Instead of having deductions taken from your Social Security check to pay for Part A and Part B, you may opt for Medicare Part C. It covers everything in Part A and Part B, but offers coverage in a way that may take the form of a health maintenance organization, preferred provider organization, Medical Savings Account, or other new type of health plan.
Medicare Part C incorporates the cost-saving measures of managed care into the Medicare program. You may find a managed care program that is cheaper than the premiums you now pay.
Medicare Part C is now called Medicare Advantage (MA). You can think of MA as your choice of health insurance plans, rather than as a government reimbursement plan.
In fact, under MA, you have a choice of a number of basic types of health insurance programs. Medicare will directly pay that program at a set rate, per member, per month for the basic coverage you would have had under original Medicare. These organizations, which are under contract to the Medicare program, will then be managing your access to health care providers.
Through MA, you have the following options for managed care plans (also known as coordinated care plans):
- Health Maintenance Organization (HMO) plans emphasize preventive care, but without coverage for providers or facilities outside the HMO network. They usually offer drug benefits.
- Point of Service (POS) plans offer a network of preferred providers, like HMO plans, but also provide reduced benefits for providers or facilities outside the HMO network. For you to access a network specialist, they typically require a referral from a network primary care physician. They sometimes offer drug benefits.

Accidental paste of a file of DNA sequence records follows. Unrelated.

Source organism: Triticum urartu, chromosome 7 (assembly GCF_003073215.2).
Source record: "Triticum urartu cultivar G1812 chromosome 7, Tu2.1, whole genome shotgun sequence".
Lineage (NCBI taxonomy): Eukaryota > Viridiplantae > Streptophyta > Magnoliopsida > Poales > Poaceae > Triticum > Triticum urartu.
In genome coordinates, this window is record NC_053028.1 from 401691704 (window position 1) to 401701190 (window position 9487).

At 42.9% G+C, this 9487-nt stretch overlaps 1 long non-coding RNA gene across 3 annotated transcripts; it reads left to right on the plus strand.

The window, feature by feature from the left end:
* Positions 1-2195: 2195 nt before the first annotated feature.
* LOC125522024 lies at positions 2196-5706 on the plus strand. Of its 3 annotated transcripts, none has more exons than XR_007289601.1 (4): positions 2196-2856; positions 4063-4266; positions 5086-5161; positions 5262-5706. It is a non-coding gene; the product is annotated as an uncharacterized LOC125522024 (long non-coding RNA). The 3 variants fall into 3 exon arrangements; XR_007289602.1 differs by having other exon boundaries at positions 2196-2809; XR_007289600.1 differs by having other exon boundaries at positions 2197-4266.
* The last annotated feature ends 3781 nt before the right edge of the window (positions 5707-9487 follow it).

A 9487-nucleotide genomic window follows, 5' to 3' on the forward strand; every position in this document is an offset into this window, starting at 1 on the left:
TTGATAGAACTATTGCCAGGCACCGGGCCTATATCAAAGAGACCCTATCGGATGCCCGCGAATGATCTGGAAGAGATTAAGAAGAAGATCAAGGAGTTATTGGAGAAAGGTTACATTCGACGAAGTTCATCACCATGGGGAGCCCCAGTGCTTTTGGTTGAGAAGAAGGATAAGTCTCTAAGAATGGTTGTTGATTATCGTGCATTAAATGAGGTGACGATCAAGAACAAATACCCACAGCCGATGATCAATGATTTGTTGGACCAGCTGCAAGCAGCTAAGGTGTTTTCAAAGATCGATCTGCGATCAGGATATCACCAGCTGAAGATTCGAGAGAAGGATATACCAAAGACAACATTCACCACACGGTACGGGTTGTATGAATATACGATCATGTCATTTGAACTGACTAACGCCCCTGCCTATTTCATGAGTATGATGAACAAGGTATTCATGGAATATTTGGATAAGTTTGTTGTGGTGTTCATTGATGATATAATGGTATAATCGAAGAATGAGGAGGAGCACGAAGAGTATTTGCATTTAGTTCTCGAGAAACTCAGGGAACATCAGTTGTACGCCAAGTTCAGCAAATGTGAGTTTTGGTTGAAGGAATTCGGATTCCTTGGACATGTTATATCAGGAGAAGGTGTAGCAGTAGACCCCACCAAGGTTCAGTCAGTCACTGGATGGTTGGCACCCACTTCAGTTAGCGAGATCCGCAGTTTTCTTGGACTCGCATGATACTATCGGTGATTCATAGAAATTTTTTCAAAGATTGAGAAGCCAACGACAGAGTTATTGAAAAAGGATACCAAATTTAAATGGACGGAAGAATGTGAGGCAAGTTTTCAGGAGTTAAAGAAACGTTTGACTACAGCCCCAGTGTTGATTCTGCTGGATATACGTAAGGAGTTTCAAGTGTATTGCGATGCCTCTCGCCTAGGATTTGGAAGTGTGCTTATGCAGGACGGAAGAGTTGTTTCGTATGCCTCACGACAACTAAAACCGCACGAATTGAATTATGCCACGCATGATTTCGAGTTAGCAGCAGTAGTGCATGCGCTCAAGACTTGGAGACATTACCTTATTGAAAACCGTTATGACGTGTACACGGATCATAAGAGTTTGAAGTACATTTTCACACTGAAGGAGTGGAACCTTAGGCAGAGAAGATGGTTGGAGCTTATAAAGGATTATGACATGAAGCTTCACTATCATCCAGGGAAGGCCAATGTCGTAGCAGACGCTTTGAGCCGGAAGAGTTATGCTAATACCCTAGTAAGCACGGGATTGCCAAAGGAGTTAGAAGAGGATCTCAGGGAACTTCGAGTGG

- Preferred Provider Organization (PPO) plans are similar to POS plans but have bigger geographic access to network providers in a larger service area, and with reduced benefits outside the PPO network. They do not typically require a referral from a network primary care physician to access network specialists. They may or may not offer drug benefits.
- Provider-Sponsored Organizations (PSO) plans are similar to the POS plans, but are usually organized with physicians that practice in a regional or community hospital. There may or may not be coverage for providers or facilities outside the PSO network, depending upon the plan designs offered. They may require a referral from a network primary care physician to access network specialists. They typically offer drug benefits.
If you sign up for one of these plans, and decide you don’t like it, you can change plans (although you may be locked in for a period of time) or you can go back to the original Medicare (Parts A and B).
Pros and Cons
Below are the pros and cons of Medicare C.
While you receive regular Medicare covered services, you usually pay much less in out-of-pocket costs. Your out-of-pocket costs in a Medicare Advantage Plan depend on a variety of factors, including whether the plan:
- Charges a monthly premium,
- Requires any deductibles or coinsurance payments, or
- Charges for extra benefits
Also, Medicare Advantage Plans may offer extra coverage, such as the following:
- Dental, and
- Health and wellness programs
Most plans also include Medicare prescription drug coverage (Part D).
These plans might have different rules for how you get services. For example, they might make you get a referral to see a specialist. Or, they might make you go to only doctors, facilities, or suppliers that belong to the plan for non-emergency or non-urgent care.
If you go to a doctor, facility, or supplier that doesn’t belong to the plan, your services may not be covered, or your costs could be higher, depending on the type of Medicare Advantage Plan you have.
Call 1-800-MEDICARE or visit the Medicare website to help you decide if you want Part C or to make plan choices.